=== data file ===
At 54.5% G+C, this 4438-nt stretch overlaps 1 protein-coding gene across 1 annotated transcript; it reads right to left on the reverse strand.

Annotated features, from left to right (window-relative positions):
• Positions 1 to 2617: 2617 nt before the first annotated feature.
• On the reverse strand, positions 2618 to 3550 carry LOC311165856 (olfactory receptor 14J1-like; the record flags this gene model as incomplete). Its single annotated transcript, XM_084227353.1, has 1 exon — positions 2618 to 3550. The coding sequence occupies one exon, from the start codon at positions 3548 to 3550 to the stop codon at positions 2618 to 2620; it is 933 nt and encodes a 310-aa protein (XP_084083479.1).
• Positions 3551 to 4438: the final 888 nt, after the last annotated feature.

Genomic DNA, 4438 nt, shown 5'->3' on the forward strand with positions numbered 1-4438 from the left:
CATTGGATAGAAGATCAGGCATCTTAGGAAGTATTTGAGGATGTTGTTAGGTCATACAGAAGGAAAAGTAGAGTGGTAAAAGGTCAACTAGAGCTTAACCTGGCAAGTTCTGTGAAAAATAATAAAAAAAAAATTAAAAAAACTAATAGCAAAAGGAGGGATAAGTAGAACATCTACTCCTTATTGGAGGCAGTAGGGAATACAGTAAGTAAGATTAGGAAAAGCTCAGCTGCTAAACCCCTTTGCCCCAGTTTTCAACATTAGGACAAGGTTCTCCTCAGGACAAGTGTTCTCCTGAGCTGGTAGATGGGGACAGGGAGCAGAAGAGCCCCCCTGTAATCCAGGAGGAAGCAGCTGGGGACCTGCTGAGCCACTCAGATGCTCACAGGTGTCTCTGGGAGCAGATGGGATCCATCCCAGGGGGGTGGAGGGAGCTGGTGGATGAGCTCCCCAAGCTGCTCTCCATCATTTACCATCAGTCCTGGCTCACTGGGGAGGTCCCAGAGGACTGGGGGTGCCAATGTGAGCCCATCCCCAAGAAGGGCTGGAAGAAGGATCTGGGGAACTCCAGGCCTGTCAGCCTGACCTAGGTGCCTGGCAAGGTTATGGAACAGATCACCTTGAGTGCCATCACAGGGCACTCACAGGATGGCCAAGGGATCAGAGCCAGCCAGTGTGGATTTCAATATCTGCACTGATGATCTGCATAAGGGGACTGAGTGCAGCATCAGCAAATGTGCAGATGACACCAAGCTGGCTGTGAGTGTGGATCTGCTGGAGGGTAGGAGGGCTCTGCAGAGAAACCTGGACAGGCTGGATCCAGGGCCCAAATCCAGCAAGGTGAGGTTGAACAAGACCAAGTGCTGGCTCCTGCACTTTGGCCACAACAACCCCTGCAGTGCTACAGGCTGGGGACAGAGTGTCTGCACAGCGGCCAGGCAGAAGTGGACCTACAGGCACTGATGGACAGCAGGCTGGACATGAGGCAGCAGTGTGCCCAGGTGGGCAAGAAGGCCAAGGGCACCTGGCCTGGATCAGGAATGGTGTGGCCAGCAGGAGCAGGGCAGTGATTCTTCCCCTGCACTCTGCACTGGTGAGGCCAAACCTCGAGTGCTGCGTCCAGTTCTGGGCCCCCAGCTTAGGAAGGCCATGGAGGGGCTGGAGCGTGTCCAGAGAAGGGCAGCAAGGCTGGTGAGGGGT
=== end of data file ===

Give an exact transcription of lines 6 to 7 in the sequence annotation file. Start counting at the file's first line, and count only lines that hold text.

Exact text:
Genomic DNA, 4438 nt, shown 5'->3' on the forward strand with positions numbered 1-4438 from the left:
CATTGGATAGAAGATCAGGCATCTTAGGAAGTATTTGAGGATGTTGTTAGGTCATACAGAAGGAAAAGTAGAGTGGTAAAAGGTCAACTAGAGCTTAACCTGGCAAGTTCTGTGAAAAATAATAAAAAAAAAATTAAAAAAACTAATAGCAAAAGGAGGGATAAGTAGAACATCTACTCCTTATTGGAGGCAGTAGGGAATACAGTAAGTAAGATTAGGAAAAGCTCAGCTGCTAAACCCCTTTGCCCCAGTTTTCAACATTAGGACAAGGTTCTCCTCAGGACAAGTGTTCTCCTGAGCTGGTAGATGGGGACAGGGAGCAGAAGAGCCCCCCTGTAATCCAGGAGGAAGCAGCTGGGGACCTGCTGAGCCACTCAGATGCTCACAGGTGTCTCTGGGAGCAGATGGGATCCATCCCAGGGGGGTGGAGGGAGCTGGTGGATGAGCTCCCCAAGCTGCTCTCCATCATTTACCATCAGTCCTGGCTCACTGGGGAGGTCCCAGAGGACTGGGGGTGCCAATGTGAGCCCATCCCCAAGAAGGGCTGGAAGAAGGATCTGGGGAACTCCAGGCCTGTCAGCCTGACCTAGGTGCCTGGCAAGGTTATGGAACAGATCACCTTGAGTGCCATCACAGGGCACTCACAGGATGGCCAAGGGATCAGAGCCAGCCAGTGTGGATTTCAATATCTGCACTGATGATCTGCATAAGGGGACTGAGTGCAGCATCAGCAAATGTGCAGATGACACCAAGCTGGCTGTGAGTGTGGATCTGCTGGAGGGTAGGAGGGCTCTGCAGAGAAACCTGGACAGGCTGGATCCAGGGCCCAAATCCAGCAAGGTGAGGTTGAACAAGACCAAGTGCTGGCTCCTGCACTTTGGCCACAACAACCCCTGCAGTGCTACAGGCTGGGGACAGAGTGTCTGCACAGCGGCCAGGCAGAAGTGGACCTACAGGCACTGATGGACAGCAGGCTGGACATGAGGCAGCAGTGTGCCCAGGTGGGCAAGAAGGCCAAGGGCACCTGGCCTGGATCAGGAATGGTGTGGCCAGCAGGAGCAGGGCAGTGATTCTTCCCCTGCACTCTGCACTGGTGAGGCCAAACCTCGAGTGCTGCGTCCAGTTCTGGGCCCCCAGCTTAGGAAGGCCATGGAGGGGCTGGAGCGTGTCCAGAGAAGGGCAGCAAGGCTGGTGAGGGGT